The Web is supposed to replace manual service with self-service, but sometimes our number one task on a website is to find someone to talk to.Over the years, I have noticed that a key task, particularly on intranets, is to find people. This is somewhat ironic when you consider that the business case of a website is essentially to replace people with content and applications. The core business case of a website is self-service. Self-service says that it is cheaper to let customers serve themselves than it is to use staff to serve them. Many organizations have thus seen the Web as a great way to reduce costs. However, self-service is never about completely eliminating staff from a particular task. There will always be some staff input required in order to allow self-service to function properly. For example, even a coke machine at a railway station requires staff to refill the stock, remove the cash, and do regular maintenance. The question for the manager is: how much staff input is required in order to deliver maximum return? Let's look at sales in a business to business environment. I know of one organization that started allowing potential customers to easily chat with qualified engineers on the website. Sales quadrupled. A potential customer may have answered most of their questions on your website, but there might be a key question that remains unanswered. If they can have a quick chat with someone and get that question answered, you might make the sale or deliver the service. Otherwise, in this increasingly impatient world, the customer might pick up the phone, walk into your office or worse, hit the Back button and go to a competitor. Recently, we did a Customer Carewords project on getting a credit card. The number one task, not surprisingly, was to get a "low rate that stays low." As part of Customer Carewords, we also have what we call the Customer Centric Index. This tests the key factors that influence the experience a customer has on your website. The number one factor for customers in this particular poll was: Hard to contact a person In a perfect world, customers would go to your website and be able to complete their tasks quickly and easily. They would be happy with the convenience and speed of your site and you would be running a very efficient organization. But it's not a perfect world. No matter how simple you make the website, there will always be customers who need more help. And maybe it's okay to lose those customers because the cost of servicing them is greater than the value they deliver. However, the more complex the tasks on your website, the more likely that some human intervention is required in order to help maximize task completion. If 30 percent of your customers require just a little extra help, wouldn't that be worth the effort? Management on the Web is a balancing act between self-service and manual service. Through a process of continuous testing and observation, you must identify the point in completing a task where some human support would benefit the customer and the organization.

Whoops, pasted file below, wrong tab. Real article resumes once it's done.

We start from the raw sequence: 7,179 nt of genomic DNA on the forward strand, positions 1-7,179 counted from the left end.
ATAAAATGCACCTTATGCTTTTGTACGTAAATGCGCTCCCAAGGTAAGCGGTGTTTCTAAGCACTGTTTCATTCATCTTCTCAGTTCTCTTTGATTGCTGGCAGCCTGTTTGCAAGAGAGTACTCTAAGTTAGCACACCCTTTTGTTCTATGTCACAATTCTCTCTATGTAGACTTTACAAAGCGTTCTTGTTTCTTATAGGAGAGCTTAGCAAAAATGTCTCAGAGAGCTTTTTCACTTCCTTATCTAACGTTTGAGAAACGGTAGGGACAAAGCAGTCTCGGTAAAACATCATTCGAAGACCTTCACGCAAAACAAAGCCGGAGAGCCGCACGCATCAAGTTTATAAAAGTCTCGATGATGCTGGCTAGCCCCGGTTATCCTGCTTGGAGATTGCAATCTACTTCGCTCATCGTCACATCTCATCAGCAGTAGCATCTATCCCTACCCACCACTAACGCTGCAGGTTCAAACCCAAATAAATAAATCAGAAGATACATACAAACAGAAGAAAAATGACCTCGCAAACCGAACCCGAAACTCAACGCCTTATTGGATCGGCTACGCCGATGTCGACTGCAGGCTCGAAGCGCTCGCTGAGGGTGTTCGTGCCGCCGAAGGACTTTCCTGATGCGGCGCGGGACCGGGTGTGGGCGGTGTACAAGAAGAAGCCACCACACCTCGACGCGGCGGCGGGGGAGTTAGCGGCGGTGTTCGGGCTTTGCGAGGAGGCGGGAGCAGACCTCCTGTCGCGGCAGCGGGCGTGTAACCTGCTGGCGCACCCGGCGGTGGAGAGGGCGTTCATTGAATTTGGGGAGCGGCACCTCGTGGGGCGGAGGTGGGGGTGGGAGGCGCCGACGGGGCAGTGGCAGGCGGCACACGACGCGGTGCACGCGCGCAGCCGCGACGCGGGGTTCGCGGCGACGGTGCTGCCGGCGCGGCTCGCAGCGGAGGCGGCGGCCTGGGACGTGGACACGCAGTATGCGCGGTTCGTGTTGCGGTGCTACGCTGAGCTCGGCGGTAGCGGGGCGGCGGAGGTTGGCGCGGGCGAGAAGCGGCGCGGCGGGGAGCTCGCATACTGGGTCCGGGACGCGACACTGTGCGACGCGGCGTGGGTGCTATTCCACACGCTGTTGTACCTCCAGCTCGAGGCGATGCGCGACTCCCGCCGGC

About the Author

Gerry McGovern, a content management author and consultant, has spoken, written and consulted extensively on writing for the web and web content management issues since 1994.